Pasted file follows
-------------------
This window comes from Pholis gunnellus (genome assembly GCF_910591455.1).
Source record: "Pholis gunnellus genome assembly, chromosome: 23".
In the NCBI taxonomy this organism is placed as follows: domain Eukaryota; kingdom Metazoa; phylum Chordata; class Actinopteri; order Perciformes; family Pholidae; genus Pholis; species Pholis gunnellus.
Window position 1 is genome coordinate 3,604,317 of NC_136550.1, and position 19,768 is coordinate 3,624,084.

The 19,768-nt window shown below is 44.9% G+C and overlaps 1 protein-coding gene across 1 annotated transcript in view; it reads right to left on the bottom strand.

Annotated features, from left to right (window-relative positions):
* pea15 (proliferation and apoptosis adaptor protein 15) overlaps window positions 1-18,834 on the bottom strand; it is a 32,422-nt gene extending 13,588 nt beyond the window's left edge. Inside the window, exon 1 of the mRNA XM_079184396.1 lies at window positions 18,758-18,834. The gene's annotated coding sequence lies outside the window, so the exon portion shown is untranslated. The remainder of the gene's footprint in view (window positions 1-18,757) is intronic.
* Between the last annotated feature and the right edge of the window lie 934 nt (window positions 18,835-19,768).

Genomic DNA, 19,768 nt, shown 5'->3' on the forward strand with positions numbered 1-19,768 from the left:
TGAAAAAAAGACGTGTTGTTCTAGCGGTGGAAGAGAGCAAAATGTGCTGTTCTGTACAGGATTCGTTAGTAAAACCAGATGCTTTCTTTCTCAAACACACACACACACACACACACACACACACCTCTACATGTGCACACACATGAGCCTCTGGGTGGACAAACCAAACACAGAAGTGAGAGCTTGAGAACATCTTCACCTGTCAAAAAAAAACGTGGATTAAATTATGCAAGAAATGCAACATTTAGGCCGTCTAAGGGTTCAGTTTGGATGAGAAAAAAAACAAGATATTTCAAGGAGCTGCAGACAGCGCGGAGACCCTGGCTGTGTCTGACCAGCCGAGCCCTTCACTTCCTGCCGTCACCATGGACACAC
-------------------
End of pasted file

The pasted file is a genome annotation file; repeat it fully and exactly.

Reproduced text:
This window comes from Pholis gunnellus (genome assembly GCF_910591455.1).
Source record: "Pholis gunnellus genome assembly, chromosome: 23".
In the NCBI taxonomy this organism is placed as follows: domain Eukaryota; kingdom Metazoa; phylum Chordata; class Actinopteri; order Perciformes; family Pholidae; genus Pholis; species Pholis gunnellus.
Window position 1 is genome coordinate 3,604,317 of NC_136550.1, and position 19,768 is coordinate 3,624,084.

The 19,768-nt window shown below is 44.9% G+C and overlaps 1 protein-coding gene across 1 annotated transcript in view; it reads right to left on the bottom strand.

Annotated features, from left to right (window-relative positions):
* pea15 (proliferation and apoptosis adaptor protein 15) overlaps window positions 1-18,834 on the bottom strand; it is a 32,422-nt gene extending 13,588 nt beyond the window's left edge. Inside the window, exon 1 of the mRNA XM_079184396.1 lies at window positions 18,758-18,834. The gene's annotated coding sequence lies outside the window, so the exon portion shown is untranslated. The remainder of the gene's footprint in view (window positions 1-18,757) is intronic.
* Between the last annotated feature and the right edge of the window lie 934 nt (window positions 18,835-19,768).

Genomic DNA, 19,768 nt, shown 5'->3' on the forward strand with positions numbered 1-19,768 from the left:
TGAAAAAAAGACGTGTTGTTCTAGCGGTGGAAGAGAGCAAAATGTGCTGTTCTGTACAGGATTCGTTAGTAAAACCAGATGCTTTCTTTCTCAAACACACACACACACACACACACACACACACCTCTACATGTGCACACACATGAGCCTCTGGGTGGACAAACCAAACACAGAAGTGAGAGCTTGAGAACATCTTCACCTGTCAAAAAAAAACGTGGATTAAATTATGCAAGAAATGCAACATTTAGGCCGTCTAAGGGTTCAGTTTGGATGAGAAAAAAAACAAGATATTTCAAGGAGCTGCAGACAGCGCGGAGACCCTGGCTGTGTCTGACCAGCCGAGCCCTTCACTTCCTGCCGTCACCATGGACACAC